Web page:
Ask Dr. Universe – Animal Bones and Muscles

Dear Dr. Universe, Do animals have the same types of bones and muscles as humans? -Lydia, 8

Dear Lydia,
The short answer is yes, said my friend Leslie Sprunger, a veterinarian and professor in the College of Veterinary Medicine at Washington State University. But, as always, there’s a catch.
When I visited Sprunger in the anatomy lab, she explained that no matter the species, bones and muscles are all very much alive.

When we look closely at bones and muscles, they are similar across species. You’d need a microscope to see this, but it would show the tiny living cells that make up animals’ bones and muscles.

Without these cells that form muscles and bones, we’d all just be piles on the floor.
Some of these cells break down bone, form new bone, sense damage, or bring in calcium to keep bones strong. Some cells will bundle up together to form muscles that help your body pump blood, lift things, breathe, and move around.

Looking at animals without a microscope, you may have noticed they are different from one another.

“One thing you can say is the reason a human looks different than a dog, a cat, a horse, or an elephant is really about the differences in the shapes of the bones and muscles,” Sprunger said. “They form the structure of the body.”

Humans have 206 bones, while the average cat has about 244 bones. Sometimes, it’s the number of bones and muscles that makes a difference in how an animal moves around.
We cats, for example, have more bones in our spine than humans do. It helps keep us nimble.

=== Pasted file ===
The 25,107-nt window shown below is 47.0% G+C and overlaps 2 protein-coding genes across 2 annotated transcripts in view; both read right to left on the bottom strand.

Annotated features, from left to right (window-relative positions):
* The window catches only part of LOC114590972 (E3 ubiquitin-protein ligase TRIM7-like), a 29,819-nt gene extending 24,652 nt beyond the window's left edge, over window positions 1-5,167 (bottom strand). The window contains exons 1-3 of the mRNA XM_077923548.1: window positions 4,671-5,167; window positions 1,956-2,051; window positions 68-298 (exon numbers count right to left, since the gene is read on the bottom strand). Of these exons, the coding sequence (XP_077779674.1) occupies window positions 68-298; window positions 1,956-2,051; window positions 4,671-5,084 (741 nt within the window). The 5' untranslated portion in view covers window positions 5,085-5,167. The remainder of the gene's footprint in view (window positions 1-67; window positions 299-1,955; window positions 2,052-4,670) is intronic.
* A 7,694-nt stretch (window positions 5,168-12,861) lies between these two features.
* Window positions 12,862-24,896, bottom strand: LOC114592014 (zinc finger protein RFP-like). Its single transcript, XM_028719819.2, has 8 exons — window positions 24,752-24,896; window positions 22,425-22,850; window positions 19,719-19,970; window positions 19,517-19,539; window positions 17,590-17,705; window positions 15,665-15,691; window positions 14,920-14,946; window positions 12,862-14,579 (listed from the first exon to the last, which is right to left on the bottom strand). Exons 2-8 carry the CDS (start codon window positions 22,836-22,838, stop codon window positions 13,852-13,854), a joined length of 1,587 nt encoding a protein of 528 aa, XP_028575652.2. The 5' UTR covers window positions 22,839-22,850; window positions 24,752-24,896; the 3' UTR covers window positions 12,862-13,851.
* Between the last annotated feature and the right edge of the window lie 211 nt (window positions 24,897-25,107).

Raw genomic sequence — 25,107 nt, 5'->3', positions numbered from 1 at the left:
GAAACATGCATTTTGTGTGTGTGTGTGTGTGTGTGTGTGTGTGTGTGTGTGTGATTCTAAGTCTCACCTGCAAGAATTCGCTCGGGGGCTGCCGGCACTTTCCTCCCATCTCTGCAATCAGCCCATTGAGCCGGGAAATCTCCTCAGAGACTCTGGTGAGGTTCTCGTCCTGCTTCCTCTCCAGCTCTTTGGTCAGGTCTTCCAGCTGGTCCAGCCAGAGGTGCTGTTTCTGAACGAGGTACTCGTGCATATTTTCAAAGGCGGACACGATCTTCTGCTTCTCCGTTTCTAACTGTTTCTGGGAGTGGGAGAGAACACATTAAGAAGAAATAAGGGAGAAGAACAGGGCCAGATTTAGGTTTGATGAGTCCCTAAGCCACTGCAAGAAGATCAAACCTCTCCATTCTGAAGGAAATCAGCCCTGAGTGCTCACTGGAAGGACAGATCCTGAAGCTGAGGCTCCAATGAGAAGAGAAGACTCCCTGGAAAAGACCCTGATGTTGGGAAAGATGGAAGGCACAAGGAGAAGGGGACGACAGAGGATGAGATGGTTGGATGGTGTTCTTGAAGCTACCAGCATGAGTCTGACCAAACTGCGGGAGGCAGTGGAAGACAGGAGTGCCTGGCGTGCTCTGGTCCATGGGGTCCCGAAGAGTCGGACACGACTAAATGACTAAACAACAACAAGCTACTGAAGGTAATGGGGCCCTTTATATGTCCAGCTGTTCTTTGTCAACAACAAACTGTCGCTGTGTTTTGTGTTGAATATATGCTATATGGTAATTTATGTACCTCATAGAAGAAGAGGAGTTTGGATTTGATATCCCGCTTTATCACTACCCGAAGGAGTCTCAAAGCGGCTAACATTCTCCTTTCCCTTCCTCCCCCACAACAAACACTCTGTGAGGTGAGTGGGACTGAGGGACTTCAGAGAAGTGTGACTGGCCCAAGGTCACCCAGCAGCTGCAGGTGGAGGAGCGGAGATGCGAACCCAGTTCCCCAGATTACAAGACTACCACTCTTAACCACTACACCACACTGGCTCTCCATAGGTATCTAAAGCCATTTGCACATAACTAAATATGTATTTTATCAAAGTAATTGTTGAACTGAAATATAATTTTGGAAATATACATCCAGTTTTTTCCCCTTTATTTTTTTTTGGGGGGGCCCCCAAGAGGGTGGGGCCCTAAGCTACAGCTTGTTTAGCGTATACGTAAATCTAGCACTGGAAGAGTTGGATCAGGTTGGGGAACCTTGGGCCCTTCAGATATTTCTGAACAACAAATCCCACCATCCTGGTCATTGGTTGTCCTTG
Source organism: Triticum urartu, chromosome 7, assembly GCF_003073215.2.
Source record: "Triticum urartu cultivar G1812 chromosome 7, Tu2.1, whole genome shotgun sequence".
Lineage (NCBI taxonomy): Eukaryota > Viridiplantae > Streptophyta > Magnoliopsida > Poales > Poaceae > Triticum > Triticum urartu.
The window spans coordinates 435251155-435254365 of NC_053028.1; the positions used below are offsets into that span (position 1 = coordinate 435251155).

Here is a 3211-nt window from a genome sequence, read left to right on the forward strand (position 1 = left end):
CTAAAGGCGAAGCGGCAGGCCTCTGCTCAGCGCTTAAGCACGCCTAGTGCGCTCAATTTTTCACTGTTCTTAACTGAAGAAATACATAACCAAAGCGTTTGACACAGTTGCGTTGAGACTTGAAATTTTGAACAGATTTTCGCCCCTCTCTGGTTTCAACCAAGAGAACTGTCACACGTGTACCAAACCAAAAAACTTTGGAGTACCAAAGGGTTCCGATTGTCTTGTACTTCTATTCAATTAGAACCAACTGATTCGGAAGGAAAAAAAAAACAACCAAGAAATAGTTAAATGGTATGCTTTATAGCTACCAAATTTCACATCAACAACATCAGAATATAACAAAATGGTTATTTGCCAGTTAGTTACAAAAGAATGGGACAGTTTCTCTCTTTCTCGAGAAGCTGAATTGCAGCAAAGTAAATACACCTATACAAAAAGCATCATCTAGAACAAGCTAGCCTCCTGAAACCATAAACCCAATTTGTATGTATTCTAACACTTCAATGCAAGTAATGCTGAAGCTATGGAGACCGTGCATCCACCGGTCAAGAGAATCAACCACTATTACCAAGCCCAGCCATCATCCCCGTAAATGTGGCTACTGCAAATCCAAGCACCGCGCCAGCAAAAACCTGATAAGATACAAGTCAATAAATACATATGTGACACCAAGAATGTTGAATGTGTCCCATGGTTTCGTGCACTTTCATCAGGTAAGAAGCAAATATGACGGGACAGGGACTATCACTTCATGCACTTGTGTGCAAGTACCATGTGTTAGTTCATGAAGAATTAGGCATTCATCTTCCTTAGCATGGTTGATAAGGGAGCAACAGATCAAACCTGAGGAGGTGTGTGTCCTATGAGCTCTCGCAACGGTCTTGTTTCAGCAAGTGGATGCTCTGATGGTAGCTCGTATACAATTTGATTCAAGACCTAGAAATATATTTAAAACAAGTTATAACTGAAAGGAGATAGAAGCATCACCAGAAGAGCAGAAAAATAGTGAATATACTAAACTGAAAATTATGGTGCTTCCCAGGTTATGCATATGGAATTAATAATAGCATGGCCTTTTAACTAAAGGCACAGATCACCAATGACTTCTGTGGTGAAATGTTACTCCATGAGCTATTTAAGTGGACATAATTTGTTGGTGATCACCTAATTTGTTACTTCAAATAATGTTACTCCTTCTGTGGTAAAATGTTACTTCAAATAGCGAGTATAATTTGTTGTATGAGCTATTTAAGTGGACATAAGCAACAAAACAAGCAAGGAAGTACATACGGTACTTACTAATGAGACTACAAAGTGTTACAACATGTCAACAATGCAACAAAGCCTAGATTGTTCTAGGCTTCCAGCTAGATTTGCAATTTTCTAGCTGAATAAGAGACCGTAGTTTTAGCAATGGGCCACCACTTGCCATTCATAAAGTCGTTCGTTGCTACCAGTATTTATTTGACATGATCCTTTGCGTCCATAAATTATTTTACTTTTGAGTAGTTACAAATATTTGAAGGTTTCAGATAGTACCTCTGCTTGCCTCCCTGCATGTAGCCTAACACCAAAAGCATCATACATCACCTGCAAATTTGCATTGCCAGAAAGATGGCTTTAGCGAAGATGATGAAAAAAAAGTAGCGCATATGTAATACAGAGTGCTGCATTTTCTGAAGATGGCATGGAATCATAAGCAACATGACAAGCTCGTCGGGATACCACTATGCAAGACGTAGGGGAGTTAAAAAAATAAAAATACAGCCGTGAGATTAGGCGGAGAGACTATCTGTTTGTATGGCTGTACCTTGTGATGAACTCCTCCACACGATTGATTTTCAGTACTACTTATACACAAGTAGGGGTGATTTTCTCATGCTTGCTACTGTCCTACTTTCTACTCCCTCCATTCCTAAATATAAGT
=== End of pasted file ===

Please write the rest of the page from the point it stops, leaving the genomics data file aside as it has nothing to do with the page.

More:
“How animals are put together has a lot to do with what they are doing on a daily basis,” Sprunger said. “Does the animal walk on two feet and use it’s hands like we do? Or does it walk on all four feet? Does it run fast to catch dinner, or stand around and graze? Or does it climb trees to catch dinner?”

Giraffes reach their long necks up to get dinner from trees. They actually have the same number of neck bones as humans do, but humans don’t need to reach up into trees to get their dinner, so their neck bones are smaller. So, sometimes it’s the size and shape of the bone makes all the difference.

Actually, some animals don’t have bones at all. Shark skeletons, for example, are made up of a substance called cartilage. Humans have cartilage in their ears. In sharks, the cartilage connects to their muscles.

“It’s pretty much the same thing with muscles. When we look at whole muscles, many of them are the same from one species to another, but they might be a little different shape or size depending on what the animal does for a living,” Sprunger explains.

Veterinarians can use what they learn about little differences in animal bones, muscles, and cells to find out what kinds of diseases or problems an animal might develop in their life. What they learn about animal anatomy can also help treat humans, too, and help us all get well soon.

Dr. Universe